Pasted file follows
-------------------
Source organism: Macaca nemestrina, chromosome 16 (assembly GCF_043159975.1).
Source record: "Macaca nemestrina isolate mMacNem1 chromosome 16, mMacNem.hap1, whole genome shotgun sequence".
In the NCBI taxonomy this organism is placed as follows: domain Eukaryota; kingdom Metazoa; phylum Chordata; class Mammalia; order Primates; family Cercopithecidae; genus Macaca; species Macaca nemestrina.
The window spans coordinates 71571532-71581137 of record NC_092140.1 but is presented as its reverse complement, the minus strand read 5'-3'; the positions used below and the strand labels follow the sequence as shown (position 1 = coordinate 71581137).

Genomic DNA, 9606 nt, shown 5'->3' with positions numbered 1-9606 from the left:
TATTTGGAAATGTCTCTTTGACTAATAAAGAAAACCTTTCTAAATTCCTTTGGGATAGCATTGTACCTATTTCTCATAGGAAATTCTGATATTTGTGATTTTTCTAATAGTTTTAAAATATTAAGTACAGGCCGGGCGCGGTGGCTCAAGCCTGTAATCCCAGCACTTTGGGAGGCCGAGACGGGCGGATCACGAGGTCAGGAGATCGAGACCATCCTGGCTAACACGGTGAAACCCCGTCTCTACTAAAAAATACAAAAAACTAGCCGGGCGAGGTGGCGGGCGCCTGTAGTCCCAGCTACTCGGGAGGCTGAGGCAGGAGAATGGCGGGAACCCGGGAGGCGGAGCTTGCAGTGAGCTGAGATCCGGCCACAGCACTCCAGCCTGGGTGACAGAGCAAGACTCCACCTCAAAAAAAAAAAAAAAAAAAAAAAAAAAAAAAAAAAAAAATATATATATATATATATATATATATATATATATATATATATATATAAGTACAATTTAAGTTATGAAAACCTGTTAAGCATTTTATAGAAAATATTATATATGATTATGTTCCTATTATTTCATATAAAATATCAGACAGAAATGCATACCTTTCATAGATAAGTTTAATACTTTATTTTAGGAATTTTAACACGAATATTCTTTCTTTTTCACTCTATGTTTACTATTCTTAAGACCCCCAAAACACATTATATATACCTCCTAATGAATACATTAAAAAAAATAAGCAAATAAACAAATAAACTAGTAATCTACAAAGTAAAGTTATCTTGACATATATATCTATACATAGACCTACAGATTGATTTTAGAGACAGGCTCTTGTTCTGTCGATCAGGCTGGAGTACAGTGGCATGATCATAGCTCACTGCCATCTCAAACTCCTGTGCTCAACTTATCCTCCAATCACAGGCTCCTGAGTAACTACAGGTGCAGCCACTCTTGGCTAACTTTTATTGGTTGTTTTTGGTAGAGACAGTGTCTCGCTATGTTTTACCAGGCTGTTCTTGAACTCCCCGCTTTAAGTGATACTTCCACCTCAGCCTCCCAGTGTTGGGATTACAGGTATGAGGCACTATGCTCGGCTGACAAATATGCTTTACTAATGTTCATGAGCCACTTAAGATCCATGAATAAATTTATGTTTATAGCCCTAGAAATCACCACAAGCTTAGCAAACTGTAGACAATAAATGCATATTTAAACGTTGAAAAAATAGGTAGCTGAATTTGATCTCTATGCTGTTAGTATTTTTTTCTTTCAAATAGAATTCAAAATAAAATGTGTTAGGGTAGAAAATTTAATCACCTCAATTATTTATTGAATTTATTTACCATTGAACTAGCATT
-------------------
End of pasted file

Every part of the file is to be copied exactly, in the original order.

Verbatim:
Source organism: Macaca nemestrina, chromosome 16 (assembly GCF_043159975.1).
Source record: "Macaca nemestrina isolate mMacNem1 chromosome 16, mMacNem.hap1, whole genome shotgun sequence".
In the NCBI taxonomy this organism is placed as follows: domain Eukaryota; kingdom Metazoa; phylum Chordata; class Mammalia; order Primates; family Cercopithecidae; genus Macaca; species Macaca nemestrina.
The window spans coordinates 71571532-71581137 of record NC_092140.1 but is presented as its reverse complement, the minus strand read 5'-3'; the positions used below and the strand labels follow the sequence as shown (position 1 = coordinate 71581137).

Genomic DNA, 9606 nt, shown 5'->3' with positions numbered 1-9606 from the left:
TATTTGGAAATGTCTCTTTGACTAATAAAGAAAACCTTTCTAAATTCCTTTGGGATAGCATTGTACCTATTTCTCATAGGAAATTCTGATATTTGTGATTTTTCTAATAGTTTTAAAATATTAAGTACAGGCCGGGCGCGGTGGCTCAAGCCTGTAATCCCAGCACTTTGGGAGGCCGAGACGGGCGGATCACGAGGTCAGGAGATCGAGACCATCCTGGCTAACACGGTGAAACCCCGTCTCTACTAAAAAATACAAAAAACTAGCCGGGCGAGGTGGCGGGCGCCTGTAGTCCCAGCTACTCGGGAGGCTGAGGCAGGAGAATGGCGGGAACCCGGGAGGCGGAGCTTGCAGTGAGCTGAGATCCGGCCACAGCACTCCAGCCTGGGTGACAGAGCAAGACTCCACCTCAAAAAAAAAAAAAAAAAAAAAAAAAAAAAAAAAAAAAAATATATATATATATATATATATATATATATATATATATATATATATAAGTACAATTTAAGTTATGAAAACCTGTTAAGCATTTTATAGAAAATATTATATATGATTATGTTCCTATTATTTCATATAAAATATCAGACAGAAATGCATACCTTTCATAGATAAGTTTAATACTTTATTTTAGGAATTTTAACACGAATATTCTTTCTTTTTCACTCTATGTTTACTATTCTTAAGACCCCCAAAACACATTATATATACCTCCTAATGAATACATTAAAAAAAATAAGCAAATAAACAAATAAACTAGTAATCTACAAAGTAAAGTTATCTTGACATATATATCTATACATAGACCTACAGATTGATTTTAGAGACAGGCTCTTGTTCTGTCGATCAGGCTGGAGTACAGTGGCATGATCATAGCTCACTGCCATCTCAAACTCCTGTGCTCAACTTATCCTCCAATCACAGGCTCCTGAGTAACTACAGGTGCAGCCACTCTTGGCTAACTTTTATTGGTTGTTTTTGGTAGAGACAGTGTCTCGCTATGTTTTACCAGGCTGTTCTTGAACTCCCCGCTTTAAGTGATACTTCCACCTCAGCCTCCCAGTGTTGGGATTACAGGTATGAGGCACTATGCTCGGCTGACAAATATGCTTTACTAATGTTCATGAGCCACTTAAGATCCATGAATAAATTTATGTTTATAGCCCTAGAAATCACCACAAGCTTAGCAAACTGTAGACAATAAATGCATATTTAAACGTTGAAAAAATAGGTAGCTGAATTTGATCTCTATGCTGTTAGTATTTTTTTCTTTCAAATAGAATTCAAAATAAAATGTGTTAGGGTAGAAAATTTAATCACCTCAATTATTTATTGAATTTATTTACCATTGAACTAGCATT